Upon watching the New Hampshire debate this past weekend, I honestly can't say my opinion of the remaining candidates has really wavered. Former Speaker Newt Gingrich, a one-time frontrunner who now stands fourth in the polls, lost the LGBT vote once and for all by dodging questions about gay marriage and instead turned that segment of the debate into a mini-rant against the meddling liberal media. Quirky old Ron Paul, well-meaning but still very much a dark horse, put Newt in his place but pointing out his status as a silver spoon, Vietnam draft-dodger. The two moderates (Romney and Huntsman) played it safe and barely criticized their reactionary opponents. The two remaining social conservatives (Perry and Santorum) were loud and proud, but hardly did anything to sway potential voters.
As the primaries drag on --sometimes literally-- one thing is becoming increasingly apparent: the candidate that polarizes the fewest potential voters will likely become the GOP candidate, and therefore the right wing's best shot at taking down Obama. As much as Tea Partiers would hate to admit, the sword would best be thrown by either Mitt Romney or Jon Huntsman. None of the remaining six candidates are perfect --an argument could even be made for Ron Paul-- but a moderate would swoon the independents and undecideds that the Republicans badly need. Michelle Bachmann's abysmal showing in the Iowa causus --and subsequent pullout-- after a decisive straw poll win barely six months ago was an indicator that the Tea Party's influence on the GOP has plateaued. The New Hampshire primary, first in the nation yet held in a state that nurtures independents, libertarians, and the moderate right, only further indicates the Tea Party's lack of appeal beyond the conservative core.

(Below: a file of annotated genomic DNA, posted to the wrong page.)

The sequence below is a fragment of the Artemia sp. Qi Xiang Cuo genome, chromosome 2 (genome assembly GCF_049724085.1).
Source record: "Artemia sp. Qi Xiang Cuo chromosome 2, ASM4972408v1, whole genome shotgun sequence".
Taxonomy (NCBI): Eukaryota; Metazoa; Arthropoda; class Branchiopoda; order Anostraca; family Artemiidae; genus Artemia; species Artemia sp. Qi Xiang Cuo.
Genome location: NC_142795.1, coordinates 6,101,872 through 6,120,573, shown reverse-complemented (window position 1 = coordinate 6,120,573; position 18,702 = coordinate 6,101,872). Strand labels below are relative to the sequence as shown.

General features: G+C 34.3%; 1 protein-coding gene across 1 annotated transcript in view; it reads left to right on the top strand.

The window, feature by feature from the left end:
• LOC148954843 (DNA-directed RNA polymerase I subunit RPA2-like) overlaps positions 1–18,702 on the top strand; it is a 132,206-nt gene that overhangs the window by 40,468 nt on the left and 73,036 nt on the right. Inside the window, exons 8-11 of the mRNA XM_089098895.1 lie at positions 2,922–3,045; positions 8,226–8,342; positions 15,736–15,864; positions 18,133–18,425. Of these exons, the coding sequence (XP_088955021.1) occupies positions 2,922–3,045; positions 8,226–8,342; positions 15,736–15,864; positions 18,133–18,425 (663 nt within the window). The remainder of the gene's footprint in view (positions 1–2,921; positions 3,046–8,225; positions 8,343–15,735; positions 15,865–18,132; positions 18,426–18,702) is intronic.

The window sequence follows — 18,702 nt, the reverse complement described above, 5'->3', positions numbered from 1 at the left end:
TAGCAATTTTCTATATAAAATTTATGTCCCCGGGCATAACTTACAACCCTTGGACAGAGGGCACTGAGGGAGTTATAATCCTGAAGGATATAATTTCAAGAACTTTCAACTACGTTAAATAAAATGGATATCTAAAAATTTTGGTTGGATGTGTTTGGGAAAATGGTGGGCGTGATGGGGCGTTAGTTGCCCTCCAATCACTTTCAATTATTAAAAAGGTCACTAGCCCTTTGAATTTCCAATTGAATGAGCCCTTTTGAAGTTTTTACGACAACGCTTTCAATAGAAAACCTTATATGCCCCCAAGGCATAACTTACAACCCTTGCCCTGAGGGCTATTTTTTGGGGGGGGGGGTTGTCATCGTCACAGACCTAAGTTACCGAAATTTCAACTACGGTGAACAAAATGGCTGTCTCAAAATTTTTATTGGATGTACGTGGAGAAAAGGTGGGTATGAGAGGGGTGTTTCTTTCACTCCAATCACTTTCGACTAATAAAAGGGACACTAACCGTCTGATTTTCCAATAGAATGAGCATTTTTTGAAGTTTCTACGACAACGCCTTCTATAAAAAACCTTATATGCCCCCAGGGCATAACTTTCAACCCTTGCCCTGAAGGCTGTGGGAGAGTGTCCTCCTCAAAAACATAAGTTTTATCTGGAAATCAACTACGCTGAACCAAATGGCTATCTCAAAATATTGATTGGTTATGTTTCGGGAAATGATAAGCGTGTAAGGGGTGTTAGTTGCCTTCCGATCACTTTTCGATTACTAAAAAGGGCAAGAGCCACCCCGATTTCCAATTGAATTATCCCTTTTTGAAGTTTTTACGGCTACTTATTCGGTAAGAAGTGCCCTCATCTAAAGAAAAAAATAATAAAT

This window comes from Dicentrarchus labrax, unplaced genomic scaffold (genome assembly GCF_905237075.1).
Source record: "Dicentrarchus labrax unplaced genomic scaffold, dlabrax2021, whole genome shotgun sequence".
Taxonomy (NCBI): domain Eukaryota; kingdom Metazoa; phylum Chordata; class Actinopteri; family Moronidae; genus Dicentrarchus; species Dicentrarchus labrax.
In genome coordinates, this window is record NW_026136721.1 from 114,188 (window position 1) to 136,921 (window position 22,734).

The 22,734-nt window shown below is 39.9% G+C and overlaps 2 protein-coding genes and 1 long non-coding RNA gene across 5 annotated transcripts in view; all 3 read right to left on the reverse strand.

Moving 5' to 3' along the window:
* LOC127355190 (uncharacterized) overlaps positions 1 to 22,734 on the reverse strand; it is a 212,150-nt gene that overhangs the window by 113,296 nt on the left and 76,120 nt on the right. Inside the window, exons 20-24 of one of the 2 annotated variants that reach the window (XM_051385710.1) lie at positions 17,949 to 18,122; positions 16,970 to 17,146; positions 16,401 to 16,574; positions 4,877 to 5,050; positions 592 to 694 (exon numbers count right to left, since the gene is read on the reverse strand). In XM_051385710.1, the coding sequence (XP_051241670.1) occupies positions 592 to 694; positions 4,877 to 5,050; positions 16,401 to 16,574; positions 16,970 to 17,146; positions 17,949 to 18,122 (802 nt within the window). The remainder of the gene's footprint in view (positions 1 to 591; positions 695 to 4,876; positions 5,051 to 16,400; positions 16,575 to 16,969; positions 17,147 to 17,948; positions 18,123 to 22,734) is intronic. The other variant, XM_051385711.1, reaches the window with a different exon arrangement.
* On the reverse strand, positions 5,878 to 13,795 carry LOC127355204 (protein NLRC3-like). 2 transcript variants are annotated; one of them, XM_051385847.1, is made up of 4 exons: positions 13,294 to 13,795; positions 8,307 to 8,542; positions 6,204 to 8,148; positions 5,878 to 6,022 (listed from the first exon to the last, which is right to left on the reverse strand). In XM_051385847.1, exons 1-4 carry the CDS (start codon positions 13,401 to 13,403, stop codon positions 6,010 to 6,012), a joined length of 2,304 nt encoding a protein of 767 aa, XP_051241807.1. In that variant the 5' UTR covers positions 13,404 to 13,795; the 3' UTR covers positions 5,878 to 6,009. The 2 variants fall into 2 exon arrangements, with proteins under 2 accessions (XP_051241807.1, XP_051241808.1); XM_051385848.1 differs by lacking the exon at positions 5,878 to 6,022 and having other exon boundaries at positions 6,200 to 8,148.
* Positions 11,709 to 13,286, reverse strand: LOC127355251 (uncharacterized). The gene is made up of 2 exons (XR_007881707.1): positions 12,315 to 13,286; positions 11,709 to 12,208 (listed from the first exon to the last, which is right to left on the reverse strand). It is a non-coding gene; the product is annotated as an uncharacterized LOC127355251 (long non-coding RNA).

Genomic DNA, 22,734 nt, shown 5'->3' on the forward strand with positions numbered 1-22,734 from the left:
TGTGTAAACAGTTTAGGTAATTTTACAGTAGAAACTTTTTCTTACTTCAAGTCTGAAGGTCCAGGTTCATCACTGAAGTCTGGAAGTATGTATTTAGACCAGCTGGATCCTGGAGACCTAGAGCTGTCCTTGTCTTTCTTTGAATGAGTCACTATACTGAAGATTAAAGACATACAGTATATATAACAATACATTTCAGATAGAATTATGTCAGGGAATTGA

So what becomes of the incumbent? Even though President Obama's position at the moment is not unlike Jimmy Carter's in 1980, it's too soon to scream "lame duck." For all the attention that GOP circus has received in the media, defeating Obama is not an ace in a hole just yet. Retired network news anchor Dan Rather recently admitted his lack of confidence in the president, but keep in mind that the actual decision is still 10 months away. An Obama landslide is likely out of the question, but he could score reelection by a narrow margin depending upon who he runs against. For now, the focus is the six-way handball game between the remaining candidates; as the dodgeball bounces through the air, so does the fate of the nation.
+ Congratulations to Cincinnati Reds great Barry Larkin upon his induction into the Baseball Hall of Fame. I thought he'd get inducted next year --a potential logjam of a ballot including first-timers Craig Biggio, Curt Schilling, and Mike Piazza, amongst others-- but I'll take it. For my case for Larkin, check out this blog entry from 2009.
+ Four years ago this week, the government reported that unemployment rose to 5% in the previous month, triggering speculation of a recession. On that same day, a not-yet-sober Britney Spears lost custody of her children to Kevin Federline. Guess which one of these two stories garnered more media attention that day?
+ If Jimmy Carter is to 1980 as Barack Obama is to 2012, does that make Ron Paul our generation's John Anderson?